Tesla Model S Convertible Test Drive Review

OCT 30 2015 BY MARK KANE 16


Newport Convertible Tesla Model S

The Tesla Model S convertible by Newport Convertible Engineering didn’t get too much love from us when we first saw it.  The reason behind that is because of a difficult convertible conversion of a four-door sedan (and rear shock tower problem), which we feel resulted in a questionable-looking car.

According to a review by Autoweek, as of August of this year, Newport Convertible Engineering has made a total eight of such conversions (maybe more today) for about $49,000 each (plus car).

Autoweek tested the car and notes that wind noise is muted even when well underway with the top up. With the top dropped, you lose rear vision, but still there is no buffeting inside the cabin up to the tested 50 mph.

Structural rigidity was called solid:

“Crossing a couple rain gutters, the whole car stays stiff, and there’s no squeaking or creaking to indicate a decline in torsional rigidity. We found the same stiff bodies on other NCE convertibles we’ve driven in the past. Reinforcements are added around the door sills, pillars and window frame…”

“The electrically operated top closes via a button on the dash and is finished off with two easy-to-use manual latches on the edges of the header. A power-latching system is available for more dinero.”

Overall look:

“Our first view of the Tesla project car came with the top down. It stacks behind the rear seat in a big pile that blocks rear vision from the driver’s seat. It looked a little like one of those original Beetle convertibles. The top could stack lower, but there is the problem of the rear shock towers, which are located right there in the corners. The shock tower location necessitates that everything to do with the top be built around them. This encroaches on rear-seat shoulder room, but not too much else. You can still seat three across in the rear seat, but they have to be a very skinny three. Newport could engineer a new rear suspension that allows for a lower top stack on the Tesla, and has such plans in the books should any customer want to pursue that avenue, but such a deal would be cost-prohibitive.

Likewise the B-pillars have to stay, connected by a basket-handle structural bar. Leaving the B-pillar in place allows Newport Convertible Engineering to keep the same rear doors and windows.”

Source: Autoweek

Categories: Tesla

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16 Comments on "Tesla Model S Convertible Test Drive Review"

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I don’t get it… this is a group whose whole business is to create convertibles out of normal cars… but in my eyes they have yet to make one that is even remotely good looking. In every case they make the car look worse. How do they stay in business???


I love convertibles, but I’m not interested in this one at all. (And not just because of the “bitch basket” configuration.) When announced, I thought I would like it. No longer.

I’ve seen renders of the Model S converted to a two door convertible, but nothing in real life. I can’t imagine moving the B pillar is something a third party could do without a crazy stack of money.

I hope that eventually, Tesla produces such a car because the third party solutions don’t look so good right now.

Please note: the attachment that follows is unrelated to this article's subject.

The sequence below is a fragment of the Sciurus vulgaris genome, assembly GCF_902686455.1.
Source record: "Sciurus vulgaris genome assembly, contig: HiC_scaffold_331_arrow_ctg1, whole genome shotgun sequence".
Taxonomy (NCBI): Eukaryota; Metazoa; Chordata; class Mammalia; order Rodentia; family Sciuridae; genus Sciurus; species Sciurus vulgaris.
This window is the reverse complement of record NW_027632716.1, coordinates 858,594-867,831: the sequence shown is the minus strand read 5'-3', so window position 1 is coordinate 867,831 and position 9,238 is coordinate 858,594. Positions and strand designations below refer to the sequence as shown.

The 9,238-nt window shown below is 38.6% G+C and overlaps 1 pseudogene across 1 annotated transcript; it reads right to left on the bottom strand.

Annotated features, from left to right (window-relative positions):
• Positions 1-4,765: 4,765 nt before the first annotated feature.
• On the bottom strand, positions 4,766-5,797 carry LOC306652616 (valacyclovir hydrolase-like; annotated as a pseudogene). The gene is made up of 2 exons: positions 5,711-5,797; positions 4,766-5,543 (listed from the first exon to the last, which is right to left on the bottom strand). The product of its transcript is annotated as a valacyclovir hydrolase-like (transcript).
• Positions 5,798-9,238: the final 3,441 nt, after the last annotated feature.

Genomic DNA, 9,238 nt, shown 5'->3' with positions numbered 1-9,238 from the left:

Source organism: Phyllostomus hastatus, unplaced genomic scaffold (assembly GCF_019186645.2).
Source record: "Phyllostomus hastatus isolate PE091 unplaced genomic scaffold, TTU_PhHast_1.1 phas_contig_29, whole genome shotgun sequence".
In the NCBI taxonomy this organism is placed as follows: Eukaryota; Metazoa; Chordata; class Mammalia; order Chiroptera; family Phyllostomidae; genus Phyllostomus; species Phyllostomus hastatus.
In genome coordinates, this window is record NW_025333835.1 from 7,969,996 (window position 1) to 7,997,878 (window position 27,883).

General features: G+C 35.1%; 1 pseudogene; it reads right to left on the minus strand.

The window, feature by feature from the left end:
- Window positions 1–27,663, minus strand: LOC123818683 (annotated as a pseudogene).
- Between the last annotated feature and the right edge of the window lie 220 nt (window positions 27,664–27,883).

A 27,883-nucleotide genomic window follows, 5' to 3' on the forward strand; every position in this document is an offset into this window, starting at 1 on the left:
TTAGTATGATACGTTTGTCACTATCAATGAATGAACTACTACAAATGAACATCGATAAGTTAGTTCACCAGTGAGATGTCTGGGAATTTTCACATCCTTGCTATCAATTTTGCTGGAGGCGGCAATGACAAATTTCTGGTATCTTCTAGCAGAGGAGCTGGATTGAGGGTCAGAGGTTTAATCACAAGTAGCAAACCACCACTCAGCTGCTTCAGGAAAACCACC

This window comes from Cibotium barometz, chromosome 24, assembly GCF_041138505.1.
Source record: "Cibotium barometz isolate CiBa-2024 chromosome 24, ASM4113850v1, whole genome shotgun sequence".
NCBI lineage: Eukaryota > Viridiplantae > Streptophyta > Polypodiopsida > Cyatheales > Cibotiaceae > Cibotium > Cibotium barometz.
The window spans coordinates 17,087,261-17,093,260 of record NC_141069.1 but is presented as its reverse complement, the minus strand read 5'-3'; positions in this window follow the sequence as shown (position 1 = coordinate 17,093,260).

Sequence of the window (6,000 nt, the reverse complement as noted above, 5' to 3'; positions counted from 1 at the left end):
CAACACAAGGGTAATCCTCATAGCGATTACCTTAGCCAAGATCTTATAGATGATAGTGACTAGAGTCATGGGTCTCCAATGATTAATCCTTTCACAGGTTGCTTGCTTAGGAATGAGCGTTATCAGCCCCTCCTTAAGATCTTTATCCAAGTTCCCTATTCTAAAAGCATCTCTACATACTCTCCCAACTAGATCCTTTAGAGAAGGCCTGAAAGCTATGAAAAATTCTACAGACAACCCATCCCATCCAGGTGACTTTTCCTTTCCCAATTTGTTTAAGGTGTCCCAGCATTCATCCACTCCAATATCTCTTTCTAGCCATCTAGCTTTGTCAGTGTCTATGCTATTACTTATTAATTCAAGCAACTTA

Well, Tesla’s first car, the Roadster, was a convertible, so I suppose it’s not completely out of the question. But I doubt Tesla is going to compromise the Model S’s five-star safety rating by making a convertible version.

the roadster is a 2-door car and not a 4-door car as is the model s. i think a 4-door convertible is very difficult to do in general, which is why convertibles tend to be coupes.

i tend to agree with the other posters, this is a modification that they probably should not have bothered to make.

I don’t like the MS as a convertible. It simply does not have good looks without a roof. Convertibles need to look mean and sporty like a Lotus Elise. They need to look like a PREDATOR on the hunt!

A Model S with no roof looks as if it drove too fast under a low barrier and the top sheared off.

I suppose my big problem with the Model S as a convertible, or any car that is modified in such a fashion, is you’re making it into something it’s not supposed to be. Something it isn’t suited to be.

It’s kind of like trying to replace a gentleman’s top hat with a baseball cap to try and make him look ‘cool’. It doesn’t work.

Even if you eliminate the side pillars, you’ve still got a ridiculously slanted windscreen. In fact, without the upper half, the Model S looks utterly unremarkable – a bland, straight chassis with a nose-cone on the front.

It’s like an artist’s painting left half finished.

Sometimes, car conversions look good, but most of the time they are simply the tampering of an art piece. It’s like drawing a pair of glasses on the Mona Lisa. Usually the best looking cabriolets are those which are designed for the purpose from the ground-up.

Very True!& nicely put…, As the old saying goes., “you can’t drink Whiskey from a bottle of wine”

It’s hideous

I could see a large ragtop as a better option if you wanted to preserve the looks and get the convertible feel. The existing sunroof is pretty damn big already though

Just awful. Gross. Ugliest thing since the convertible Nissan Rogue.

Perfect car for Scottsdale. For people with a lot of money and bad taste.

I like the fact that they left the B-pillar in there. It is like a Rabbit convertible (or Cabrio).

The car looks like a cross between a Miata and a Rabbit convertible.


The roofline of the Model S is what makes it eye catching

removing that makes it look weird af

gee, wonder what effect the hay-bale behind the rear seat has on range..

The silver one looks better, I’m not understanding the difference? (why does the black one have two Feet of stacked material and the silver one not?) The top-up Karmann Ghia effect is interesting..